Both Afghanistan and Iraq are Islamic states, as codified in their new American-supported constitutions. Sharia law is the law of Islam. Islamic law supersedes any laws in the constitution that are not Sharia law-compliant. Any review of the implementation of Sharia law anywhere in the world (or of Sharia itself) shows it to be brutal, cruel, misogynistic, anti-homosexual, anti-free speech, supremacist, anti-democratic, and anti-freedom of religion among its many unpleasant qualities. Even in Afghanistan as late as 2006, a Muslim Afghan convert to Christianity was sentenced to death for leaving Islam. Only American outrage prevented the implementation of the Sharia death penalty. Under Sharia law, leaving Islam is not permitted. It is considered a crime worse than murder and is punishable by death. A Sharia judge on the case commented at the time, "We are not against any particular religion in the world. But in Afghanistan, this sort of thing is against the law. It is an attack on Islam." The inherent contradiction between democracy and Islamic law did not go unnoticed by everyone, however. Sharia law is derived from the Koran, Sira, and Hadith, the three foundational documents of Islam. Sharia law therefore has the authority of both Allah and Mohammed, as it is the codification of their commands and the words, deeds, and example of the prophet. American support of this barbaric "legal system" anywhere on this planet is folly. Sharia law is antithetical to American concepts of freedom and democracy. What can be the reason why we have created two Islamic states founded upon American blood and treasure? Why did we take such a radically different approach to Iraq and Afghanistan from what we did with Japan after WW2? There is no overlap whatever between American concepts of decency and justice and Sharia law. Among the horrors of Sharia are death for criticism of Islam, death for leaving Islam, dhimmitude for non-Muslims living under Sharia, the near impossibility of rape victims to prove rape, wife-beating, child marriage, unequal rights for women, no legal rights for non-Muslims, and the subjugation of women. The list of Sharia's horrors is lengthy and disturbing. An illustration of Sharia from the definitive book of Sharia law, Reliance of the Traveller, is illustrative.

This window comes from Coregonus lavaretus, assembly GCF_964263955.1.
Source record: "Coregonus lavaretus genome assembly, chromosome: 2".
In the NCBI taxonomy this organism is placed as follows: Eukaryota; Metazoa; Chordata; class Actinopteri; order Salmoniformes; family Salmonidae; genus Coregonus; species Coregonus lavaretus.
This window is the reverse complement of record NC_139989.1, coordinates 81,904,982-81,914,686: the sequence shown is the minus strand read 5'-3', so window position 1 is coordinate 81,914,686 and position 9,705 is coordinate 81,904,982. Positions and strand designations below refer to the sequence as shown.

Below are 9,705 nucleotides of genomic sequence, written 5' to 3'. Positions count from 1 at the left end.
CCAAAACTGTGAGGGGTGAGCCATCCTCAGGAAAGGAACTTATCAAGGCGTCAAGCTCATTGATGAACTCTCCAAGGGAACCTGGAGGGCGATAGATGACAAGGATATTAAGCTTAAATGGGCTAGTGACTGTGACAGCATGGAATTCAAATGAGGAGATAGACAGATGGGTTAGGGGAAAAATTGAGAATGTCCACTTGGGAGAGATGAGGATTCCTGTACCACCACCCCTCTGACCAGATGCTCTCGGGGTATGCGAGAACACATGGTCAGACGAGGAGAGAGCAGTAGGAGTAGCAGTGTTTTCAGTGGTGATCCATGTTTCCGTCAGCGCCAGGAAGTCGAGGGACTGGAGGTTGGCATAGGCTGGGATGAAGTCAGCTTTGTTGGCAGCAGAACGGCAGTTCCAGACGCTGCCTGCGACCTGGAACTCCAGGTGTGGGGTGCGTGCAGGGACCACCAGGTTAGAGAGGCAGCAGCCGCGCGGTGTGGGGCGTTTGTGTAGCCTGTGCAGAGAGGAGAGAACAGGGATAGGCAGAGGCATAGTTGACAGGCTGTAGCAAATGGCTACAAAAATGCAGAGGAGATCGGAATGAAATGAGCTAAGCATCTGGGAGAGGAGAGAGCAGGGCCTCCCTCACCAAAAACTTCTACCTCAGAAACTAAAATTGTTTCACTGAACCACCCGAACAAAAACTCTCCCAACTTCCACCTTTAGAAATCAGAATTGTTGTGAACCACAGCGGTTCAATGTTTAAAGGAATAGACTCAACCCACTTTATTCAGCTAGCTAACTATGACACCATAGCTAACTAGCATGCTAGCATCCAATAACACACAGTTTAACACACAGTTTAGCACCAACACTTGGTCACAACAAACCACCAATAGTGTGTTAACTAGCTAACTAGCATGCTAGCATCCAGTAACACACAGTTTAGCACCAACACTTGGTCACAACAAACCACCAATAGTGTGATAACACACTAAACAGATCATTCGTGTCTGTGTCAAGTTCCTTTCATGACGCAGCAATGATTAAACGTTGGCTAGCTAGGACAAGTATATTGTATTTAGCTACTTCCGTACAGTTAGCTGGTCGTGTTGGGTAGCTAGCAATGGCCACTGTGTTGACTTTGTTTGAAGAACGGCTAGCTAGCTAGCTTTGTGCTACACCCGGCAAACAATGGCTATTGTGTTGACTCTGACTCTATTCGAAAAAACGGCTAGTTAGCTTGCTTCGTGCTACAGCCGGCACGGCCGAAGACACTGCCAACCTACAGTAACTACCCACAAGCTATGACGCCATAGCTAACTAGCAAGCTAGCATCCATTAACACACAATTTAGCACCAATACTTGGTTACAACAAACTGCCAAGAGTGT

The following are not subject to retaliation:
a Muslim for killing a non-Muslim (o1.2(2))
a Jewish or Christian subject of the Islamic state for killing an apostate from Islam (O:because a subject of the state is under its protection, while killing an apostate from Islam is without consequences); (o1.2(3))
a father or mother (or their fathers or mothers) for killing their offspring, or offspring's offspring (o1.2(4))
Under Sharia law, there is no "retaliation" by the Islamic state against a Muslim who kills a non-Muslim for whatever reason. Can there be a more barbarous "legal" system that is more overtly opposed to our own concepts of right/wrong, good/evil, decency/barbarism, and justice/injustice? This is the system of "law" for which we fight in Iraq and Afghanistan? This is folly.
No American who loves our Constitution and the freedoms guaranteed under it should accept Sharia law anywhere in this country or actively support it elsewhere. How can it be countenanced that American soldiers are told that they fight and die for "freedom" in Iraq and Afghanistan when in fact our soldiers fight to prop up two Sharia law states?
Why did we free the Japanese people from the backwardness, totalitarianism, and aggressive warfare of the empire of Japan, but chose to cooperate in imposing the anti-human injustice and brutality of Islamic Sharia law on the people of Iraq and Afghanistan? The blame for this disaster must be spread across two administrations. We have failed in that we did not create a society based upon justice, secular law, and constitutional democracy in the American model as we did for Japan.
Sharia law is horrific and anti-human, and it should be opposed by decent people everywhere. Our "allies" across the Islamic world implement Sharia law to varying degrees, but every Islamic state must acknowledge its Islamic obligation to implement it.
The goal of Islamic expansion everywhere is the implementation of Sharia law in countries and cultures where it is not now enforced. This expansion is fueled by jihad. Jihad is required of all adherents of Islam.
What can be the purpose of the United States (the "great satan") in creating new Islamic states? The answers are not forthcoming because these questions are rarely (if ever) asked.
We now fight a war around the world and at home against Islamic brutality against us (our so-called "war on terror") motivated entirely by the doctrine of Islam, yet we fight two wars to create and prop up two new Islamic countries bound to the same doctrine -- folly.
What can our war aims be when the result will be the creation of two countries that are ideologically opposed to our existence? It would appear that we have been fooled, or worse. Our mistakes carry a staggeringly high cost; to bring any value or meaning to our efforts in Afghanistan and Iraq, we must admit that our course has been tragically in error and quickly make the necessary corrections.
D.L. Adams is an analyst and historian, and a co-founder of SIOA (Stop Islamization of America)